Health inspectors have a checklist of about 30 requirements for tanning salons, including proper training of staff, posted medical warning signs, timers that work and the correct size bulbs in tanning beds. But records show that unclean beds are one of the most common problems, even though the state requires tanning salons to disinfect the beds after each customer to prevent the spread of skin diseases.
At some salons, workers have used the wrong sanitizer, have failed to clean beds between uses or have relied on customers to clean beds. The brand Lucasol, the state's only approved sanitizer, kills disease-causing bacteria, while most other solutions only eliminate odor, health officials say.
In addition to common fungi and viruses, unclean tanning beds also can spread these diseases, which are either curable or run their course and go away on their own:
Tinea versicolor, a fungus that causes a brown, flaky crust and is more likely to spread if a person is perspiring. The yeast can be unsightly and itch.
Molloscum contagiosum, a viral infection that produces small, painless blisters that may, at first, resemble genital warts. It can cause serious complications in people with immunodeficiency disorders, such as AIDS.
Impetigo, a highly infectious bacterial skin infection characterized by blisters and red, oozing sores that grow larger each day.
Scabies, another highly contagious condition, caused by tiny mites burrowing into the skin, producing an itchy, red rash.
Some customers say they were shocked to learn that their salon had failed an inspection but did not want their names printed in the newspaper -- they want to keep their faux tan a secret.
Others weren't too worried. "It doesn't appear to be dirty," 32-year-old Susan Wells says of the salon Electric Beach in Lake Mary after learning that it failed an inspection last year because the sanitizing solution wasn't strong enough.
"If it appeared to be dirty, I probably wouldn't be inclined to come back," says Wells, a regular customer.
Buyer beware is the rule
Most customers keep an eye out for filth, says Indoor Tanning Association spokesman Joseph Levy.
"Every consumer survey we've ever done, the number one thing they look for is cleanliness -- over location and price," he says.
Along with clean beds, clean eyewear ranks high on the sanitary checklist, inspectors say.
Tanning salons must supply eye goggles because ultraviolet rays can damage the retina if eyes aren't properly protected, and state rules require staff to soak the eyewear in a sanitizing solution for 10 minutes between uses. The reason, Collins says, is that the mucous membrane of the eyes easily spreads pink eye, staph infections or viral diseases.
Sun Tan Center in Winter Park, which has a dozen beds, failed an inspection in December for not following eyewear rules.
"You cannot sanitize eyewear by spraying and wiping," the inspector lectured in a note.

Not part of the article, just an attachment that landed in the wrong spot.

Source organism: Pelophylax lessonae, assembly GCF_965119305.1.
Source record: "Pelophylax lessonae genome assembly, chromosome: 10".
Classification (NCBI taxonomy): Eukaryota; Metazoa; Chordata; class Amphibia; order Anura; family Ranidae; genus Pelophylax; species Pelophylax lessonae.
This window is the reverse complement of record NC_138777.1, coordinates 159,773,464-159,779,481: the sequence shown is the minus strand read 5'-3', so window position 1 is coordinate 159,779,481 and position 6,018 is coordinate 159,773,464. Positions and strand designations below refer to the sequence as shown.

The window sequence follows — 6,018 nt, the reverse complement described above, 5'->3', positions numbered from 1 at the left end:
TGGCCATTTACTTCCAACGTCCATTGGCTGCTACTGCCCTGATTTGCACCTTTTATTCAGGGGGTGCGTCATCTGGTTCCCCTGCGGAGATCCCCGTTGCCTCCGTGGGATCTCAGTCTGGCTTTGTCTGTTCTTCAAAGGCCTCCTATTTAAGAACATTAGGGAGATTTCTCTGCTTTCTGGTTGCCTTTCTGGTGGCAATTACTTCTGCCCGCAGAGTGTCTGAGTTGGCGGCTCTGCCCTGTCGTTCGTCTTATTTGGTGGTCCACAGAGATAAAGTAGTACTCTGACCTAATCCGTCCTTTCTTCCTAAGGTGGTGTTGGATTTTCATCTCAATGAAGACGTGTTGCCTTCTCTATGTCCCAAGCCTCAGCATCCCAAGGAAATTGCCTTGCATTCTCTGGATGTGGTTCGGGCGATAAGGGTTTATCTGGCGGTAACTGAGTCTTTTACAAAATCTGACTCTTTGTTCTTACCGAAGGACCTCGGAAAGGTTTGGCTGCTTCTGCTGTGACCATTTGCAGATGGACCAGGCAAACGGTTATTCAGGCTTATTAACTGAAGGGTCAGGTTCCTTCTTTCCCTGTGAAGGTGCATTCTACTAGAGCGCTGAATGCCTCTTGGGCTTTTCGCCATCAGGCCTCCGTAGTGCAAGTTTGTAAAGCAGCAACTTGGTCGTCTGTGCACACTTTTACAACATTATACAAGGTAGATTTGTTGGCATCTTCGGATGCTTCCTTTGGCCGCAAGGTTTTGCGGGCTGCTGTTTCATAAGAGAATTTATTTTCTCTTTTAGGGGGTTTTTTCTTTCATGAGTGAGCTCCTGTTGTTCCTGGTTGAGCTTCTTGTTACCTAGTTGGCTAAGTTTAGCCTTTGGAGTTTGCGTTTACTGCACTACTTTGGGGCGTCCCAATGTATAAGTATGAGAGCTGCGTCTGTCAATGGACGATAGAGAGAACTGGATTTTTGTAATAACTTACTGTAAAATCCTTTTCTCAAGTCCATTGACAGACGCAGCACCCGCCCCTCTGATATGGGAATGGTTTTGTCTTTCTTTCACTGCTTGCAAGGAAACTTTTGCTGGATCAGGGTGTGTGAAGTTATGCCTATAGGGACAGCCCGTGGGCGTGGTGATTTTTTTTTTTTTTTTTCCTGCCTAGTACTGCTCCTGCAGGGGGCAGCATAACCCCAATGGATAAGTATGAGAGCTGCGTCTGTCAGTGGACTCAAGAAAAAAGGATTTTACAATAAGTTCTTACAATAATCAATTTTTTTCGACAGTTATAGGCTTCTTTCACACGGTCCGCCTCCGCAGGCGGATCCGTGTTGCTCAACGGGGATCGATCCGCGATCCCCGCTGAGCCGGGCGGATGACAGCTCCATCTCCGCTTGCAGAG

The typical excuse for violating sanitizer standards: Staff thought the solution was strong enough.
"They don't read the directions on the bottle -- they estimate," Collins says.
At Orange Nails and Tanning in Orlando, inspectors warned staff in June last year and again in September that they must clean beds between customers.
Owner Nick Huynh says he took over the salon shortly after the June violation, and he says his shop wasn't cited in September. However, records show that Orange Nails failed a Sept. 20 inspection because of unsanitary tanning beds. It received unsatisfactory marks again in January for various other violations.
Other businesses were cited for putting customers at risk for burns by not replacing cracked acrylic on the beds -- acrylic absorbs the damaging ultraviolet light -- or by allowing customers too much time on the tanning beds, which close over the customer. "You can really get seriously hurt if the management is careless," says Ken Widergren, who oversees tanning inspections for Florida's health department.
In February last year, a woman complained to Seminole health officials that she had to go to the hospital after being badly burned by overexposure in a tanning bed at Total Eclipse Tanning and Nail Salon in Fern Park.
Ginger Flack, who lived in Casselberry at the time, says staff allowed her to tan for 10 minutes beyond the 20-minute maximum exposure time.
Inspectors reviewed tanning records that supported her claim, and reports showed that the woman and salon would work out damages between them. The salon was sold, and the former owners couldn't be reached for comment.
Staffing is a problem
Troubles often come when tanning is just a side business for the operation, says Widergren. Health and fitness centers, for example, often don't have sufficient staff, he says.
"They are managing all of the exercise equipment," he says. "A lot of time in gyms there is a sign that says you must clean the bed -- here are the towels. But that not the client's responsibility."
Another problem is the competition, Overfield says.
"This is cut-throat business," he says. "They compete with each other, they compete with the sun, and they compete with medical documents that say tanning is dangerous."
Stephanie Erickson can be reached at email@example.com or 352-742-5921.